Last month, Zurich Insurance CEO Mario Greco shared with Bloomberg its thoughts on M&A, stating that this current “revolution” we are in is driven by digital, technology, and customer awareness, and so M&A isn’t on his to-do list. According to the U.S. Small Business Administration, there were 30.2 million small businesses in 2018. If we take this number and compare it to the volume of yearly small business insurance searches performed on Google to determine the level of awareness around the product, we’ll find that the search volume – 1,844,400 million – accounts for 6.1% of the market. On the other hand, there are around 147 million American households with at least one car and there are 42,999,600 yearly Google searches for car/auto insurance, accounting for 29.2% of the market. At times when consumer interest can be measured by search volume, it’s not surprising to see a fivefold difference between a compulsory product that’s continuously advertised and one that isn’t required by law (with a few exceptions) nor frequently promoted. And so till now, ~70% of commercial insurance has been sold through traditional brokers – but for how long?


Two men and a machine

Unlike CoverWallet, Next didn’t pivot sideways as even when it transitioned from an MGA to a full-stack insurer, it still had and has one primary customer to worry about – the freelancer or small business owner. CoverWallet backer Charles Moldow is indeed right – it’s a simple premise to create THE destination, but the assumption is that there is only one destination.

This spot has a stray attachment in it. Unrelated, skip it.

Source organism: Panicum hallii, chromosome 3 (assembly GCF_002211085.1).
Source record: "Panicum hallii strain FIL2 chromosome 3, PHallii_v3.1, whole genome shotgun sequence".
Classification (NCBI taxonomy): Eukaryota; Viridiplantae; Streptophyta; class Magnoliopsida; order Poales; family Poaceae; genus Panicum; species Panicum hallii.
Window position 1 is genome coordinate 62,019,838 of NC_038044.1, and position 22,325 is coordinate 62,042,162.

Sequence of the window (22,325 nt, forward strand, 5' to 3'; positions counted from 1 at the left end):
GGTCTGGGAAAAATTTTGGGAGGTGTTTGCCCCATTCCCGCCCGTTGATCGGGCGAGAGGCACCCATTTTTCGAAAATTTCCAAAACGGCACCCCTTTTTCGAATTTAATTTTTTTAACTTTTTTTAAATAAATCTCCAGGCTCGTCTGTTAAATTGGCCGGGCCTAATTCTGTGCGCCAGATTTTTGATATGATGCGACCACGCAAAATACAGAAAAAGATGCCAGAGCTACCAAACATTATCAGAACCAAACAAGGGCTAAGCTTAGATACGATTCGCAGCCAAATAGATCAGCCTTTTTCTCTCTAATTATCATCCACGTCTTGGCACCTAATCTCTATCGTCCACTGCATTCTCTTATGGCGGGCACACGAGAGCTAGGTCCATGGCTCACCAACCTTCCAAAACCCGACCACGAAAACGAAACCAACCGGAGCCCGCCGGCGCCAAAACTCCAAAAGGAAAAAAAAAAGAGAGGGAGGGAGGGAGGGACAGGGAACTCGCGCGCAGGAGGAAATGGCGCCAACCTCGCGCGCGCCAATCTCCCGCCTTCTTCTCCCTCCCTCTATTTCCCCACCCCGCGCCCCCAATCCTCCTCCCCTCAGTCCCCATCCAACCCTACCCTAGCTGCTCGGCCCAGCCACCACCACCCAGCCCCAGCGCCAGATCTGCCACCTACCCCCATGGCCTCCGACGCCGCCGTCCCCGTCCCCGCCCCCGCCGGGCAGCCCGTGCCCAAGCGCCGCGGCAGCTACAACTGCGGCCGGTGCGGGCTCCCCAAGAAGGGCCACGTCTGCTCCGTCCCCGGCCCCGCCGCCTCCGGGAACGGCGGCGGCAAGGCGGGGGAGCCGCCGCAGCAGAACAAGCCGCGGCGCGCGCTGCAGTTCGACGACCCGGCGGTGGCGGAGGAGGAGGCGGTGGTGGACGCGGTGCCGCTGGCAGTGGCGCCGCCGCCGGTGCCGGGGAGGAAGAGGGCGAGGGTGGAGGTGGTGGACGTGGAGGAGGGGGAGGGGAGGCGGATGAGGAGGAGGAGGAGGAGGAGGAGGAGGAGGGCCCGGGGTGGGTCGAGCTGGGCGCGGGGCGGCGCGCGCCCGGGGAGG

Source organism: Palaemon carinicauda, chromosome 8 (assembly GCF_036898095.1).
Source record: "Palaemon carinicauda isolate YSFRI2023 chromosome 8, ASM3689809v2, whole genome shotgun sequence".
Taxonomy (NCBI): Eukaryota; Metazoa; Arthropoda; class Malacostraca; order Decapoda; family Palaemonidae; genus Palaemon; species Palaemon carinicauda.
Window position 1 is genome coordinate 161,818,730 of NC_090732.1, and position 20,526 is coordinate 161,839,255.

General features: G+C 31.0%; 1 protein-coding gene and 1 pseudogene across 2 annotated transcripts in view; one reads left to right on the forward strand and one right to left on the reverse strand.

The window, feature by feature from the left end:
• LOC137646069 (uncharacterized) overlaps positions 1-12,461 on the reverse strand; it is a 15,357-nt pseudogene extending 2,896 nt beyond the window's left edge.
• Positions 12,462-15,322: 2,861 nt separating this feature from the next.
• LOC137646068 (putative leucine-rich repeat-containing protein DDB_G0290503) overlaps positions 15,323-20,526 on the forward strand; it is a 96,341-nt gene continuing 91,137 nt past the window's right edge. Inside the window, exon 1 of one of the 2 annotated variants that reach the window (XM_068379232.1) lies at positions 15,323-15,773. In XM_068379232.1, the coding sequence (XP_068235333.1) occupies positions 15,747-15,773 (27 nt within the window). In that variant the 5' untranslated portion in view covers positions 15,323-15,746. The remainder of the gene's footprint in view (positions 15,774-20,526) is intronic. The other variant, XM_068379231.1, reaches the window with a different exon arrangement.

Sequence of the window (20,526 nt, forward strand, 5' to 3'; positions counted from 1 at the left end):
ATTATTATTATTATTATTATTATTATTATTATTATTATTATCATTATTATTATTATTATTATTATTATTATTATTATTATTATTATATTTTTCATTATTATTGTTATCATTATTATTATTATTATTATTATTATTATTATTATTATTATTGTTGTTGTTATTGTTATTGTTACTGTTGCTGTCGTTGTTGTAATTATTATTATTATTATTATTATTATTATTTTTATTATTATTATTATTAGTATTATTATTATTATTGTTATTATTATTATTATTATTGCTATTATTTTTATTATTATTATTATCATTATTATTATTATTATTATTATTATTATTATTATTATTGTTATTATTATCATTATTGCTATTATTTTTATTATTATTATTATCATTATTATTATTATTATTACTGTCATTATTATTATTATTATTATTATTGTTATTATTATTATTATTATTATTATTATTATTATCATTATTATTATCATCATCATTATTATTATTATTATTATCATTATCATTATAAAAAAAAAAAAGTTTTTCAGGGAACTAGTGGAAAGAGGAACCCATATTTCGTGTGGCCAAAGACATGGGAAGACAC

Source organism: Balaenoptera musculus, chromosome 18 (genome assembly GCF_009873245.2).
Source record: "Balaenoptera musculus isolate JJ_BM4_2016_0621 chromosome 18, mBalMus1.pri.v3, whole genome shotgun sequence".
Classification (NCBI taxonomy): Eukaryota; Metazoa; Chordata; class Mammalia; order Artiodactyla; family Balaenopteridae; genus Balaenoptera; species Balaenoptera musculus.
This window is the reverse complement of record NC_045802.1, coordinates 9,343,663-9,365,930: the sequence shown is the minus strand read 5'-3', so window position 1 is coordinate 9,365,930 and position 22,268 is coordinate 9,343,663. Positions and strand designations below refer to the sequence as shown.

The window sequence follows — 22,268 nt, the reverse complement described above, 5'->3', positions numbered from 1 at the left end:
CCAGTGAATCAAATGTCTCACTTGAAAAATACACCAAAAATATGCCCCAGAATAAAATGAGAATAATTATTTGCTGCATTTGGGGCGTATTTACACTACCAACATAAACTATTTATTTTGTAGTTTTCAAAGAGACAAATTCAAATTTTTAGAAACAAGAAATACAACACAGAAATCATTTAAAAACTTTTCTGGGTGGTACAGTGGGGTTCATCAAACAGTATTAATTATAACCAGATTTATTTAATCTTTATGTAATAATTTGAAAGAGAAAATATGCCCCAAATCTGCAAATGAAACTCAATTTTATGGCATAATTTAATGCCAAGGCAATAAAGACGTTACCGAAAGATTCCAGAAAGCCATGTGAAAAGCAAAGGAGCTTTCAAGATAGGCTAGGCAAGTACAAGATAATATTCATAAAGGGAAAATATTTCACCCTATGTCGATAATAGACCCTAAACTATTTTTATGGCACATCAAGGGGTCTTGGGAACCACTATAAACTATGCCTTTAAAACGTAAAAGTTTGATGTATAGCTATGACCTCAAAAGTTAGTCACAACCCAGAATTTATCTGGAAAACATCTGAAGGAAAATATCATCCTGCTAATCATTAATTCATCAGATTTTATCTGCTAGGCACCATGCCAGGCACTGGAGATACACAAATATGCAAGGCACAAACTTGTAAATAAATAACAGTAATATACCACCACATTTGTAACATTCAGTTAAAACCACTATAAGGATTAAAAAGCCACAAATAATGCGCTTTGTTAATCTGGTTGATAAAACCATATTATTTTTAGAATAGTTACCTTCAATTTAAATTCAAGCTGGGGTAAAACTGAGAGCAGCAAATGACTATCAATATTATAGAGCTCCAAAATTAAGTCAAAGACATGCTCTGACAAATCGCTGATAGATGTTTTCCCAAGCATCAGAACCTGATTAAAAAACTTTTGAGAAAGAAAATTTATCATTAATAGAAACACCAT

Selwyn Raab is an American journalist, author and former investigative reporter for The New York Times who has frequently covered the American Mafia. “Look, they’re not brilliant business people, they’ve never been for the most part; all they do is adapt or steal ideas, but one of their effective messages is that they can break your knee caps”, is how Raab described the mafia in an interview with Rolling Stone back in 2016.

Bottom Line: Some will go on to acquire talent and technology but they will always remain a step behind those few that can effectively and relentlessly communicate a simple message.


PS. Sometimes all it takes is a press release to realize synergies.